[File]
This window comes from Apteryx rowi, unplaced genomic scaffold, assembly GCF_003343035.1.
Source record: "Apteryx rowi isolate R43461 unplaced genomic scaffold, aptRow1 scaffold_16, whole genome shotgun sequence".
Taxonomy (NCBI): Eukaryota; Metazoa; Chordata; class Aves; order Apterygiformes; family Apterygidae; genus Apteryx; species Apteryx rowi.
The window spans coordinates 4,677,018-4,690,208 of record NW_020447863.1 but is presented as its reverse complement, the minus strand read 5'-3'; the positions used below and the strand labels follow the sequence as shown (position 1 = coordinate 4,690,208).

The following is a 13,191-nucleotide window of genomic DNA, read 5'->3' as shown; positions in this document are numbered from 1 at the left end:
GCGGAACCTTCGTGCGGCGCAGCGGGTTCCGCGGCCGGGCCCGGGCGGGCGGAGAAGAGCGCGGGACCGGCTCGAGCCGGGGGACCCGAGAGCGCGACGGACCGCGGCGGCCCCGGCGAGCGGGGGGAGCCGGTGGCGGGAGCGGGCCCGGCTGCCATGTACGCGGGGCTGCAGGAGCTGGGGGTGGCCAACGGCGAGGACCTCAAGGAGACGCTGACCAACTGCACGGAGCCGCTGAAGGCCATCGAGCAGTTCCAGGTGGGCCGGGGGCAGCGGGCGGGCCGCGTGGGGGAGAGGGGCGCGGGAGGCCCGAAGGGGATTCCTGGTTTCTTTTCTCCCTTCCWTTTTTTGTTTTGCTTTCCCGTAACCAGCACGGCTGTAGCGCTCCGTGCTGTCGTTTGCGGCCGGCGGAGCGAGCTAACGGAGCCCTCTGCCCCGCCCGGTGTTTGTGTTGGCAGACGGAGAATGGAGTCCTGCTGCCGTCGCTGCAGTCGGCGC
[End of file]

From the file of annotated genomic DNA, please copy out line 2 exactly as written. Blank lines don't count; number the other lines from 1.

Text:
Source record: "Apteryx rowi isolate R43461 unplaced genomic scaffold, aptRow1 scaffold_16, whole genome shotgun sequence".